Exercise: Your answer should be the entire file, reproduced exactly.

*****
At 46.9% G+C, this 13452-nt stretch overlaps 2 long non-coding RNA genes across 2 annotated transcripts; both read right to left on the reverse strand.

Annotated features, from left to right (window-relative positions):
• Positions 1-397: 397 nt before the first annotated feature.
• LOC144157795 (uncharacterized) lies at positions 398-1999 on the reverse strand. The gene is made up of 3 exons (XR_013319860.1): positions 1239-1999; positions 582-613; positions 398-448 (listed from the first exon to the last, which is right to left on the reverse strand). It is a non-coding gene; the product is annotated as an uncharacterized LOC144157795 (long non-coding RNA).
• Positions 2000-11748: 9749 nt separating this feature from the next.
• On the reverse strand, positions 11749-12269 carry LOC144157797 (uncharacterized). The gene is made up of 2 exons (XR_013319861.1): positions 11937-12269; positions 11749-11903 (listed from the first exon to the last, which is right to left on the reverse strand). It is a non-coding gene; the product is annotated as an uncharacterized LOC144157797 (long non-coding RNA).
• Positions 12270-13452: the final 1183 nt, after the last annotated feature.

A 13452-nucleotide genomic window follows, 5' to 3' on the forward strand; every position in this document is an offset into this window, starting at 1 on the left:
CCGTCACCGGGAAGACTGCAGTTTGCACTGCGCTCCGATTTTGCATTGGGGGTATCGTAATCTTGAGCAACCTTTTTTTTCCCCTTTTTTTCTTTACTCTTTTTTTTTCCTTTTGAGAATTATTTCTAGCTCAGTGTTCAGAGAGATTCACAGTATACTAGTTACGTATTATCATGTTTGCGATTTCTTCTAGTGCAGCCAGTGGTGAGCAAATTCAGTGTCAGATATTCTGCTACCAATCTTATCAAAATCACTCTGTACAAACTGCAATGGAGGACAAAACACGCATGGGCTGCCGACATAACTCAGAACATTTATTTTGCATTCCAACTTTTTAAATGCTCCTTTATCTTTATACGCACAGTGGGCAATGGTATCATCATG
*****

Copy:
At 46.9% G+C, this 13452-nt stretch overlaps 2 long non-coding RNA genes across 2 annotated transcripts; both read right to left on the reverse strand.

Annotated features, from left to right (window-relative positions):
• Positions 1-397: 397 nt before the first annotated feature.
• LOC144157795 (uncharacterized) lies at positions 398-1999 on the reverse strand. The gene is made up of 3 exons (XR_013319860.1): positions 1239-1999; positions 582-613; positions 398-448 (listed from the first exon to the last, which is right to left on the reverse strand). It is a non-coding gene; the product is annotated as an uncharacterized LOC144157795 (long non-coding RNA).
• Positions 2000-11748: 9749 nt separating this feature from the next.
• On the reverse strand, positions 11749-12269 carry LOC144157797 (uncharacterized). The gene is made up of 2 exons (XR_013319861.1): positions 11937-12269; positions 11749-11903 (listed from the first exon to the last, which is right to left on the reverse strand). It is a non-coding gene; the product is annotated as an uncharacterized LOC144157797 (long non-coding RNA).
• Positions 12270-13452: the final 1183 nt, after the last annotated feature.

A 13452-nucleotide genomic window follows, 5' to 3' on the forward strand; every position in this document is an offset into this window, starting at 1 on the left:
CCGTCACCGGGAAGACTGCAGTTTGCACTGCGCTCCGATTTTGCATTGGGGGTATCGTAATCTTGAGCAACCTTTTTTTTCCCCTTTTTTTCTTTACTCTTTTTTTTTCCTTTTGAGAATTATTTCTAGCTCAGTGTTCAGAGAGATTCACAGTATACTAGTTACGTATTATCATGTTTGCGATTTCTTCTAGTGCAGCCAGTGGTGAGCAAATTCAGTGTCAGATATTCTGCTACCAATCTTATCAAAATCACTCTGTACAAACTGCAATGGAGGACAAAACACGCATGGGCTGCCGACATAACTCAGAACATTTATTTTGCATTCCAACTTTTTAAATGCTCCTTTATCTTTATACGCACAGTGGGCAATGGTATCATCATG